Mental health, adverse life events and health service use among Norwegian youth in the child welfare system: Results from a population-based study
Journal article, Peer reviewed
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Original versionChild & Family Social Work. 2021, 26 (4), 601-616. 10.1111/cfs.12842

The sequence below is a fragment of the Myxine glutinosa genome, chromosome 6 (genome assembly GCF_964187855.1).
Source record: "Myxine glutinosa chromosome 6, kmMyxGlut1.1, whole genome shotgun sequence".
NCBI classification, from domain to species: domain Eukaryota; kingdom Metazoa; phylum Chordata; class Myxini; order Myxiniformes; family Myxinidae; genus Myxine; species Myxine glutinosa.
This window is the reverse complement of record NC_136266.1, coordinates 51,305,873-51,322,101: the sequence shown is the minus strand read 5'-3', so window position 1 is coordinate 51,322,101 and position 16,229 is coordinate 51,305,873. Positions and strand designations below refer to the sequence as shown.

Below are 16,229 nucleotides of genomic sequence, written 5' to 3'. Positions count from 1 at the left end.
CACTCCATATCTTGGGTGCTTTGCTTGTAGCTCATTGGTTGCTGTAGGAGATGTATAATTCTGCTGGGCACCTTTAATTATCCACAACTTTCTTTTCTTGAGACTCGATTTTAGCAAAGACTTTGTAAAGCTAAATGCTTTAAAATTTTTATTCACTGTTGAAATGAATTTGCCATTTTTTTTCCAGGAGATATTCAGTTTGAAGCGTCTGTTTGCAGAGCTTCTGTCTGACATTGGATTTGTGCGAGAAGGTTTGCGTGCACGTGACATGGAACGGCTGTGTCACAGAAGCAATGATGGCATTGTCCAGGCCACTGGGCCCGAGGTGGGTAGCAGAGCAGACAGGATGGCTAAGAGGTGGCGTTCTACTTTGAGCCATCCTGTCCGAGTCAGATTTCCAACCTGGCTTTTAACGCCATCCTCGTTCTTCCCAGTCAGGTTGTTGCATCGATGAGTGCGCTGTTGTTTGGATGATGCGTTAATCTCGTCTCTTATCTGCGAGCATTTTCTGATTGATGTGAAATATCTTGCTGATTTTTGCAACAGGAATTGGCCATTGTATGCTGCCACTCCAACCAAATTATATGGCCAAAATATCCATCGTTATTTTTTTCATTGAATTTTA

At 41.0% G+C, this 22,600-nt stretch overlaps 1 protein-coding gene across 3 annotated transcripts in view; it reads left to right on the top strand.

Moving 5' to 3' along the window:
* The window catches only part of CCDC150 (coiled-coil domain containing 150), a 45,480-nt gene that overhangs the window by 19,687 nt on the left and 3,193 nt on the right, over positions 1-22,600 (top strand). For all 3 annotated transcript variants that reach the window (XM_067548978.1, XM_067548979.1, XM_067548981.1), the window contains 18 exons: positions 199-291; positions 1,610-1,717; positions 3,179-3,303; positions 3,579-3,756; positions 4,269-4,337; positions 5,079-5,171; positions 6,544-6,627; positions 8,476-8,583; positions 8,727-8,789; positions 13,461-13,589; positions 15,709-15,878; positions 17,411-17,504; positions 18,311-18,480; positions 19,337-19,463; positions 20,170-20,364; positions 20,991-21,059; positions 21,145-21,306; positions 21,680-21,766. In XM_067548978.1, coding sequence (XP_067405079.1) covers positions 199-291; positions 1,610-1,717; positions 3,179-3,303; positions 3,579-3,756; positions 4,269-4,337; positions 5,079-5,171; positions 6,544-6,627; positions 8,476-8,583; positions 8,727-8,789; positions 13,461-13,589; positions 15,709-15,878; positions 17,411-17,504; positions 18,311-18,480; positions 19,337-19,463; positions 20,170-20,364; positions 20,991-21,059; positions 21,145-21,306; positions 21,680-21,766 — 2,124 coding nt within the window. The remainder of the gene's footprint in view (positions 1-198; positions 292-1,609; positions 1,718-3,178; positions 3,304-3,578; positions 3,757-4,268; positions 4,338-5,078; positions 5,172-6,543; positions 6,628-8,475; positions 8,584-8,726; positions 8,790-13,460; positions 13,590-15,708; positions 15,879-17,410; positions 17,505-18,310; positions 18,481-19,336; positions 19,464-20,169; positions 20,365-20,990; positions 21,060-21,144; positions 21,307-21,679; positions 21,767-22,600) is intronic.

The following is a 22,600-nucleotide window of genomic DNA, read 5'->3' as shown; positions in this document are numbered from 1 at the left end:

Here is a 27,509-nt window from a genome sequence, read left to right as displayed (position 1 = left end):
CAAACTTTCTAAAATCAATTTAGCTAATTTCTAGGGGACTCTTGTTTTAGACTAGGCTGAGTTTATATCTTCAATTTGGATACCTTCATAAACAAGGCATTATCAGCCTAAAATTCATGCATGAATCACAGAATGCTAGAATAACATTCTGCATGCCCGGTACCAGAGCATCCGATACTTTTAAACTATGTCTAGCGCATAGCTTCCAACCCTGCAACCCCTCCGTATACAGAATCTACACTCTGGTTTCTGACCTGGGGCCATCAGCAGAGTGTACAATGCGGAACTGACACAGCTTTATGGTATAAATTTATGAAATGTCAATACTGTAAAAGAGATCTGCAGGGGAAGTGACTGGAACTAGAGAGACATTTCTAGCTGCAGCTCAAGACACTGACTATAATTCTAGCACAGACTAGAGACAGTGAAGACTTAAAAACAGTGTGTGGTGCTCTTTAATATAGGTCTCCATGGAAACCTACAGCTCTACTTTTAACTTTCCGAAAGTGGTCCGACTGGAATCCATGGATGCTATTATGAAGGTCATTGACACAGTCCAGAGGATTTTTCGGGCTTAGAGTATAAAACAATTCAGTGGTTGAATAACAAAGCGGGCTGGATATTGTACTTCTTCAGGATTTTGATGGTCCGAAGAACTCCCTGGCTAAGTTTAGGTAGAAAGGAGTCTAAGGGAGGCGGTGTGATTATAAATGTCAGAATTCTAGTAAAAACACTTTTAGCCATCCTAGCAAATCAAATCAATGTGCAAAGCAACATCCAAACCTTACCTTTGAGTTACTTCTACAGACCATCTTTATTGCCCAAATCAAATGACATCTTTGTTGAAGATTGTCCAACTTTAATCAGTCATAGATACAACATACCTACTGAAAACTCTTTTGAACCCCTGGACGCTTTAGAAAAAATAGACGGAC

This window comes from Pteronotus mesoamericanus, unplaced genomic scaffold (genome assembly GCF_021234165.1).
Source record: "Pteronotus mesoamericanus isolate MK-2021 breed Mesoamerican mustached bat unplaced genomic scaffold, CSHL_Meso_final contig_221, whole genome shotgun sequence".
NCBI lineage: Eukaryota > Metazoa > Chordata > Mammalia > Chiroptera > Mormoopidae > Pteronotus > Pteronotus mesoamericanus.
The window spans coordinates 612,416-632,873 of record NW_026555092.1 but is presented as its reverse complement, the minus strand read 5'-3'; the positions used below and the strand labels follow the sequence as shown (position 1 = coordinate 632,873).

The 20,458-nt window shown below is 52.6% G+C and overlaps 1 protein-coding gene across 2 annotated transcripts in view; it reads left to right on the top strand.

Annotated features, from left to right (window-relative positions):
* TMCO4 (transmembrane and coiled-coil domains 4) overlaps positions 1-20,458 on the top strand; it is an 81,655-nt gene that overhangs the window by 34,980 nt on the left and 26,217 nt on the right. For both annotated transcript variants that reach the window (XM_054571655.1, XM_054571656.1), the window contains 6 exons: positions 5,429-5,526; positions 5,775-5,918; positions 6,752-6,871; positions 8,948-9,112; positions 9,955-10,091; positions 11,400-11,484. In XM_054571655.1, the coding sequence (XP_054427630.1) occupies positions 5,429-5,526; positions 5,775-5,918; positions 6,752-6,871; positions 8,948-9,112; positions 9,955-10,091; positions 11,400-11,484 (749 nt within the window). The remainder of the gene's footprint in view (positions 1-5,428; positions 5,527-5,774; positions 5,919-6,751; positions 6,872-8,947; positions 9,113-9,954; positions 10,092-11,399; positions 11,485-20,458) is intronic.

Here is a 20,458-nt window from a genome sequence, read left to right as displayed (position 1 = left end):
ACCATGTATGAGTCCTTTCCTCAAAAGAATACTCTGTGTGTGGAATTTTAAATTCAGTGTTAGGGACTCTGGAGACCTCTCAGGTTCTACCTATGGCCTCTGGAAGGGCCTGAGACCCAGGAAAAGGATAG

Youth within the child welfare system (CWS) have often experienced adverse life events, and many need support from health services. This study aimed to compare mental health problems and health service use among adolescents receiving in-home services (IHS), living in foster care (FC) and general population youth (GP). Data stem from the youth@hordaland survey, a population-based study of adolescents (N = 10,257, age 16–19) conducted in 2012 in Hordaland County, Norway. The adolescents provided self-reported data on CWS contact, health service use, adverse life events and multiple instruments assessing mental health problems. The IHS and FC groups had significantly higher symptom scores across most mental health measures than peers from the GP. Youth receiving IHS had significantly higher scores on measures of general internalizing and externalizing problems, attention deficit hyperactivity disorder (ADHD) and depression compared with peers in FC. Those receiving IHS reported the highest health service use. Adverse life events accounted for a substantial part of the differences between the groups. Mental health problems are frequent among older adolescents within the CWS, especially among youth receiving IHS. Service providers and policymakers should be aware of the present and likely continued challenges faced by many of these youth.